The Story Behind Never Enough Flowers the Album

Updated: Nov 11

A lot can happen in just three years.

When I look back on the first songs I wrote for this project, it doesn't even feel like the same person between then and now. I used to be shy about my feelings, afraid to use my voice above anything but a whisper. Afraid to be too loud, too brash, too proud, even too happy.

Then Diving Bell happened.

I wrote that song in May 2017, after a pivotal conversation with my best friend. She and I had been talking about our views on growing old. Realizing that most people are not too bad or too good, but we're just people. Humans wrapped up in our own insecurities and just trying to make our way in the world, with a lot we hide below the surface but which affects us on so many levels.

At that time, I was in my early 30s. I still had no idea who I really was. I had been trying for a child for a long time, but every month, I got my period instead of a baby. So I knew that being a mother wouldn't be in the cards for me. A traumatic experience that I wouldn't wish on anyone, and one that I wish more people would acknowledge.

I also knew that I was not completely straight, but I wasn't sure of the words for my feelings.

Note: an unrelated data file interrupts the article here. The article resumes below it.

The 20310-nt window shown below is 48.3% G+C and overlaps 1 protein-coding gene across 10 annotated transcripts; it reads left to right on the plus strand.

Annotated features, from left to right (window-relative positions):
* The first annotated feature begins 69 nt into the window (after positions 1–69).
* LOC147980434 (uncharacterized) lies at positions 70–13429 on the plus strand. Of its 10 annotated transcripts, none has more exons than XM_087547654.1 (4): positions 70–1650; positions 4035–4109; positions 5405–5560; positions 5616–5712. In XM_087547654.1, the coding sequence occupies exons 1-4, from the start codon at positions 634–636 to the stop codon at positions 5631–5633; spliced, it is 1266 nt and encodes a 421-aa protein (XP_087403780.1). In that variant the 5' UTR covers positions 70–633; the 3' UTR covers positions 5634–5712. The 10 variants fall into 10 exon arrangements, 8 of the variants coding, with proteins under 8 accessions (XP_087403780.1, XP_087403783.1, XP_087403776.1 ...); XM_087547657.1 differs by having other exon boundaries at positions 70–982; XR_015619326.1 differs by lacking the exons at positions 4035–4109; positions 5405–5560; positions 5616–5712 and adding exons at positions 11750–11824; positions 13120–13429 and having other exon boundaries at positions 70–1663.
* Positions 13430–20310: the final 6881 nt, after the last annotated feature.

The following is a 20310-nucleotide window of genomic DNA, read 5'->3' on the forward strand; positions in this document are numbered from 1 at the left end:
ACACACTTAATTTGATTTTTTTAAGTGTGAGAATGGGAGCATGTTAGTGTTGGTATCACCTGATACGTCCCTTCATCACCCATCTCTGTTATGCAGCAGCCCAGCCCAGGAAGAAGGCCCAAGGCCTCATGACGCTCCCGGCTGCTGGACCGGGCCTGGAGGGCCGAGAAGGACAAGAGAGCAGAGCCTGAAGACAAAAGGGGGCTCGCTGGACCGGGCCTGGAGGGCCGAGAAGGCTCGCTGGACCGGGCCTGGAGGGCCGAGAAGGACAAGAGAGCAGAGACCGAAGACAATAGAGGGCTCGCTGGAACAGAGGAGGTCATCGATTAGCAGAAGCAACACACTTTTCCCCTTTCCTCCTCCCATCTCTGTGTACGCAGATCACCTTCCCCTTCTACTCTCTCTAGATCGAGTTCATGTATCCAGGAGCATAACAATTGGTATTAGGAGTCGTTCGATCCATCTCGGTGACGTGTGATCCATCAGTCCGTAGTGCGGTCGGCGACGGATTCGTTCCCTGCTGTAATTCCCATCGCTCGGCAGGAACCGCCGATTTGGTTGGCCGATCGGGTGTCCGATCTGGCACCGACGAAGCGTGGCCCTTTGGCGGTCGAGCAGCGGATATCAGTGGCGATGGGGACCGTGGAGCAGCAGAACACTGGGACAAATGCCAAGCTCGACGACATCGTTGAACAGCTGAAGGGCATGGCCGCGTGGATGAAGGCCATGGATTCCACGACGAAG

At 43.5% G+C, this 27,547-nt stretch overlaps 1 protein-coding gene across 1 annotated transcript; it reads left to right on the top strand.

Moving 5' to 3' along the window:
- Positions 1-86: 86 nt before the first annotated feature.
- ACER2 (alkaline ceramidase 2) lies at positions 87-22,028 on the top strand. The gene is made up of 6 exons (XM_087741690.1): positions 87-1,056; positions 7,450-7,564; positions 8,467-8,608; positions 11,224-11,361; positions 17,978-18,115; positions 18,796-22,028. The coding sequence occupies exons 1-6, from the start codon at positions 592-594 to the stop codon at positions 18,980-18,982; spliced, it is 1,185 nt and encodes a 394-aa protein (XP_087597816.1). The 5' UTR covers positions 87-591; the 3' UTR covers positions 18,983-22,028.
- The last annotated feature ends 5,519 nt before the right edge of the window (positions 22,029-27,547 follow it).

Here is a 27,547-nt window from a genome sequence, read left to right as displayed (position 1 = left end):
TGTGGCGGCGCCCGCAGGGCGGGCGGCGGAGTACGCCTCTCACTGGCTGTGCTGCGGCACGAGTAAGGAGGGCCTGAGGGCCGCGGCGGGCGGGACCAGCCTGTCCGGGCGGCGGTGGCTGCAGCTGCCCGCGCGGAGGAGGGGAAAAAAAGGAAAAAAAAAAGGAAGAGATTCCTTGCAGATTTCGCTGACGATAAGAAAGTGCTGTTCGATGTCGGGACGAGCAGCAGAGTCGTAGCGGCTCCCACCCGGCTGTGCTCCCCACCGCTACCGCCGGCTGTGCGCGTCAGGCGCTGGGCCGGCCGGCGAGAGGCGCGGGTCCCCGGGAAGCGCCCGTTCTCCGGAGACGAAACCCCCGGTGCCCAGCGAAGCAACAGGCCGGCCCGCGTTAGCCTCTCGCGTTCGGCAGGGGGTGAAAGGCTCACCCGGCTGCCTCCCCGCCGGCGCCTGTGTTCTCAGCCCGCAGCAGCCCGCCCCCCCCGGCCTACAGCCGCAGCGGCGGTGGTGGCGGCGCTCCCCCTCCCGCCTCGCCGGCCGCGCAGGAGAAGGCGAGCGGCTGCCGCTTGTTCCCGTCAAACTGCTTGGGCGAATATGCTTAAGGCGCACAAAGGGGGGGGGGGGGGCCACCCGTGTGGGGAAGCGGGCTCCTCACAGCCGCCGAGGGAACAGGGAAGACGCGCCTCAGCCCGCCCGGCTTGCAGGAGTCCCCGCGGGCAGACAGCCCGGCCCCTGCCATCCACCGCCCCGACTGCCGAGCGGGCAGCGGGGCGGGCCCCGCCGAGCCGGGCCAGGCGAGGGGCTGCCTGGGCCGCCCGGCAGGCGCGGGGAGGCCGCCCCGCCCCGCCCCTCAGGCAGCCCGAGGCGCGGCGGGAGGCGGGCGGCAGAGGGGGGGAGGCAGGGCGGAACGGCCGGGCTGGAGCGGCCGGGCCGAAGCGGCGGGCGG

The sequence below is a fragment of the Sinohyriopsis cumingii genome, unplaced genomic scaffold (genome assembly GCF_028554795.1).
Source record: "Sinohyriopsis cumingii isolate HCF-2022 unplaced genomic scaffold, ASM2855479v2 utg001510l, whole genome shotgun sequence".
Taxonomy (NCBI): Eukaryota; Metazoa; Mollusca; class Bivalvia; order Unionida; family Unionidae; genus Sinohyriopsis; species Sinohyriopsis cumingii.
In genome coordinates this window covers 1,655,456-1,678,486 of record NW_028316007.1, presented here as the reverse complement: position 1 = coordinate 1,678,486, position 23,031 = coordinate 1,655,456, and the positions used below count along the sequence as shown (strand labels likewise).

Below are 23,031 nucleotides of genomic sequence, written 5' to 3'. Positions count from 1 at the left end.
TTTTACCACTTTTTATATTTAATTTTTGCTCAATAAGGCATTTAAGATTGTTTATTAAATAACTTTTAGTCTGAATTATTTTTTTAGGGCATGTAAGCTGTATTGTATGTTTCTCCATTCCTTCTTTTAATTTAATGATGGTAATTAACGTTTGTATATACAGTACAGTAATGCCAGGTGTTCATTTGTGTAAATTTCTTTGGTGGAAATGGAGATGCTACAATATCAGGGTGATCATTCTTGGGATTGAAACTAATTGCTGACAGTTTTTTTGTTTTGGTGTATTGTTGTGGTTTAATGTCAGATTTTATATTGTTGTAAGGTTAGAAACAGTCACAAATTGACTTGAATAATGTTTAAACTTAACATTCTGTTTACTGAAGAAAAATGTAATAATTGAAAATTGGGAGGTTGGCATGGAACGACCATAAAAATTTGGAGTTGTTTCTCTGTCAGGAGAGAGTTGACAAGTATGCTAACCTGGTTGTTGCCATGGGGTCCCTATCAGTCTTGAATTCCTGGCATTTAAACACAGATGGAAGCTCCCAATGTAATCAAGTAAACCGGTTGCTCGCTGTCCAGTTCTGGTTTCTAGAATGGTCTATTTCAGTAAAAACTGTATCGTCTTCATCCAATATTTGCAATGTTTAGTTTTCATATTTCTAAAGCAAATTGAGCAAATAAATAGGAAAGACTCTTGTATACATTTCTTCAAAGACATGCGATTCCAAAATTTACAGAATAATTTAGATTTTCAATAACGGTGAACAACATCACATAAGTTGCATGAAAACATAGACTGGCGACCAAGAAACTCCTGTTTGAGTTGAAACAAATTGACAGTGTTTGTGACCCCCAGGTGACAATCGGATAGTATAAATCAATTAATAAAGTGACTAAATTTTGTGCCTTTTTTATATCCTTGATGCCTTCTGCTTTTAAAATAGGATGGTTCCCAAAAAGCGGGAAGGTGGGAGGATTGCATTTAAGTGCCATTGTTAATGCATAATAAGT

I had a part-time job as a French teacher, but I wasn't sure that would be a forever job.

I suffered from depression, but wouldn't be taking any meds for it until later.

In short, I was drifting.

So it was in this gray, uncertain environment that Diving Bell crashed on my shore and changed me. The melody demanded something more dynamic, even theatrical, than I had ever done before with my voice. Then the words. Those words poured out of me, pretty much fully formed.

The first time I sang the song all the way through, me at the Yamaha keyboard, alone in my house, I knew it was a more different song than what had come before. I just wasn't sure how until much later.

I sang it for a local songwriter festival audition either later that year or a year later (I can't quite remember now!). I was one of only three women, out of a total of fifteen candidates, to perform that night for a chance to play at this festival next month. I knew I wasn't going to get picked. Not when everyone else is playing country music and you're the ethereal one in the corner with the mermaid voice and piano skills.

But I decided to get out there and sing Diving Bell like it would be the last song I ever sang.

The confidence in singing that song for an audience who mostly didn't care for my style was unreal. I belted. I whispered into the mic. I cried. I cried as I sang that song, letting it all out, living every word. I found in my ocean everything I was and I let it out on the stage that night for the world to hear and see.

Ever since that performance, I haven't been the same. I realized that wow, I can be confident. I can just be myself.

It took a long time to get to where I had ten other songs that even remotely matched that emotional energy that came out of me when I first wrote Diving Bell. It would take another three years and many more life events.

Like moving to a new state to be with someone, only to have them break up with me shortly after I moved to their area.

I divorced.

I came out.